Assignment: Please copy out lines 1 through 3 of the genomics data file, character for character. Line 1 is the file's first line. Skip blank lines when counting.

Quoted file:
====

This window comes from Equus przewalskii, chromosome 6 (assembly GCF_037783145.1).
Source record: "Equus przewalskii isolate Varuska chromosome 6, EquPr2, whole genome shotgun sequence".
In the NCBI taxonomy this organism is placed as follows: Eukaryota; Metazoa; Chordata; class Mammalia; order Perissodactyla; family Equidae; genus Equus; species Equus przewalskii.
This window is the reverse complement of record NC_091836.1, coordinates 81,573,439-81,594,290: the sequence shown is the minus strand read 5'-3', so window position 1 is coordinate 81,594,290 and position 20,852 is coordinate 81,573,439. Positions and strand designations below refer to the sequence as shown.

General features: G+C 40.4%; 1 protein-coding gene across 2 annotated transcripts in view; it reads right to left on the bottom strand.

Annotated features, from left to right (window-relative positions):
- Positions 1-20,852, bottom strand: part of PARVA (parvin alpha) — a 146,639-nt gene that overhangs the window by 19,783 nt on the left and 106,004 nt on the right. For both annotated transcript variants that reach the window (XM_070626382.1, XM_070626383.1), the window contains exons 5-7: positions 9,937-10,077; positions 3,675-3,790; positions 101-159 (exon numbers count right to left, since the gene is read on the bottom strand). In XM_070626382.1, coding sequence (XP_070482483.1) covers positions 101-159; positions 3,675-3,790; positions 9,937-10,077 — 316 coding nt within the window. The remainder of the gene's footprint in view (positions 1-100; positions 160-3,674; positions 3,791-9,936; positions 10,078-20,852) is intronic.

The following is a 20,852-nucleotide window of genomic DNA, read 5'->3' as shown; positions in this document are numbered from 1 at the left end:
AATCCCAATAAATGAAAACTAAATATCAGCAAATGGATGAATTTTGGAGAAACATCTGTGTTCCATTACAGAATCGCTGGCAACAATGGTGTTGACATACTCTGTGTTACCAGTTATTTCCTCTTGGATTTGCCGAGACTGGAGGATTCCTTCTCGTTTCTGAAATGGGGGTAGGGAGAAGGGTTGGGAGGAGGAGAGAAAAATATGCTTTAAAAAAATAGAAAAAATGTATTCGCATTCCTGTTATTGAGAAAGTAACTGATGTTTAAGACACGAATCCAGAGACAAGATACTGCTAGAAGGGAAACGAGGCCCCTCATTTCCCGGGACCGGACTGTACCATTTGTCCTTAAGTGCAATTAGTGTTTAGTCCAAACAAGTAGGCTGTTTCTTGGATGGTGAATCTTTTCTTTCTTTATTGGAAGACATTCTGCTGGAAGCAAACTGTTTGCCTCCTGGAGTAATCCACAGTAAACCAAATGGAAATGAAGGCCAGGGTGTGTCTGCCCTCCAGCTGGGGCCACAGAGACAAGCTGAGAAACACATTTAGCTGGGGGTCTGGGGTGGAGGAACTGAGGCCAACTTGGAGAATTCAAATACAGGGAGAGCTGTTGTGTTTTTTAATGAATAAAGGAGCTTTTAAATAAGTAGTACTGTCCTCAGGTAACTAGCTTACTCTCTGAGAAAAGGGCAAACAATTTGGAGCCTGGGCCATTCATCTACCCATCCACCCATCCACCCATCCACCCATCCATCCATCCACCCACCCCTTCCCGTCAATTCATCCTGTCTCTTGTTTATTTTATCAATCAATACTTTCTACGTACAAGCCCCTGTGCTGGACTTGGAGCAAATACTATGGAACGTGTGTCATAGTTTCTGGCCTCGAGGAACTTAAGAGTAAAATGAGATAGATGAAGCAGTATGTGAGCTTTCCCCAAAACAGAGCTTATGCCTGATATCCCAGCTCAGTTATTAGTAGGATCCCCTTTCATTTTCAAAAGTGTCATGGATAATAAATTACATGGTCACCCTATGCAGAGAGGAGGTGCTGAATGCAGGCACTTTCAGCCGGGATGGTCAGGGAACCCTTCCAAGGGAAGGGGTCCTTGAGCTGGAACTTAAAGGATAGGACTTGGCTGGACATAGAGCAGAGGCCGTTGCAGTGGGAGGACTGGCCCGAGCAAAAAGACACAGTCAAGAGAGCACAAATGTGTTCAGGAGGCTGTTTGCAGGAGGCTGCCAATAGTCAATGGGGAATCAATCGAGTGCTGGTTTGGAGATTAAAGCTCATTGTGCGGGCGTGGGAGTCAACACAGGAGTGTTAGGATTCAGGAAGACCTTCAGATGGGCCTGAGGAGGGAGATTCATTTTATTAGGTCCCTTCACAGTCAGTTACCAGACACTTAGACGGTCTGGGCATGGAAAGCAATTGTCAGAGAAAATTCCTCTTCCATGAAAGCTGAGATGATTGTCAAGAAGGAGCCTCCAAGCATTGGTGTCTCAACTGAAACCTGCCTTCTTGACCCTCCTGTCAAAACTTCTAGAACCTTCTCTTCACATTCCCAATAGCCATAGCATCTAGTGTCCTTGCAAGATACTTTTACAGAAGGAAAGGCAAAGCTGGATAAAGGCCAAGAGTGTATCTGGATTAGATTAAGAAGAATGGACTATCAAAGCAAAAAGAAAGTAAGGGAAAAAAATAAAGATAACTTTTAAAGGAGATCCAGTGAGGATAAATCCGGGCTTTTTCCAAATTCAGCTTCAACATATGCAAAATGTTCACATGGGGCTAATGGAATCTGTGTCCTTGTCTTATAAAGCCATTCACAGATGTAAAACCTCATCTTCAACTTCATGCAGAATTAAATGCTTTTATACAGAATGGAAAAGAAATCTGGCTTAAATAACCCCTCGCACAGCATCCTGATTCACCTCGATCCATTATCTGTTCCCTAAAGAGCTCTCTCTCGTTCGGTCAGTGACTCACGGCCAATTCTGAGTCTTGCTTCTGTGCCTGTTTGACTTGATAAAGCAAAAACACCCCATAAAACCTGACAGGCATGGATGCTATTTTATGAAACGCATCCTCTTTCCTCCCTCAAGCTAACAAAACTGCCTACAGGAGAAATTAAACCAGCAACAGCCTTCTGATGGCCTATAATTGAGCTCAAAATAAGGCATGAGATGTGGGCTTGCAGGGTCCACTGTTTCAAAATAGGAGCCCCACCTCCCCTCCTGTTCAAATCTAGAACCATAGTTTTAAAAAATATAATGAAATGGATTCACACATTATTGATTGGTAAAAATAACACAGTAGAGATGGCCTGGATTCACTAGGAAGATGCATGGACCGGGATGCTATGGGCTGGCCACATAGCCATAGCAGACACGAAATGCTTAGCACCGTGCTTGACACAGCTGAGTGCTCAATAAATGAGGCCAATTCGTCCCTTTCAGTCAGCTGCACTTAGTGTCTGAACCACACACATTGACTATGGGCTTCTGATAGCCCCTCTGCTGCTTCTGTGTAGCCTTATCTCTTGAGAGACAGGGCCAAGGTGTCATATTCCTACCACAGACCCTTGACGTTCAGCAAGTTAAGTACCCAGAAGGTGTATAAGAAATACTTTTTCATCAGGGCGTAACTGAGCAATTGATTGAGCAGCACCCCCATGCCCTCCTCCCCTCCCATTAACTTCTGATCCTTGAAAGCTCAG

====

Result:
This window comes from Equus przewalskii, chromosome 6 (assembly GCF_037783145.1).
Source record: "Equus przewalskii isolate Varuska chromosome 6, EquPr2, whole genome shotgun sequence".
In the NCBI taxonomy this organism is placed as follows: Eukaryota; Metazoa; Chordata; class Mammalia; order Perissodactyla; family Equidae; genus Equus; species Equus przewalskii.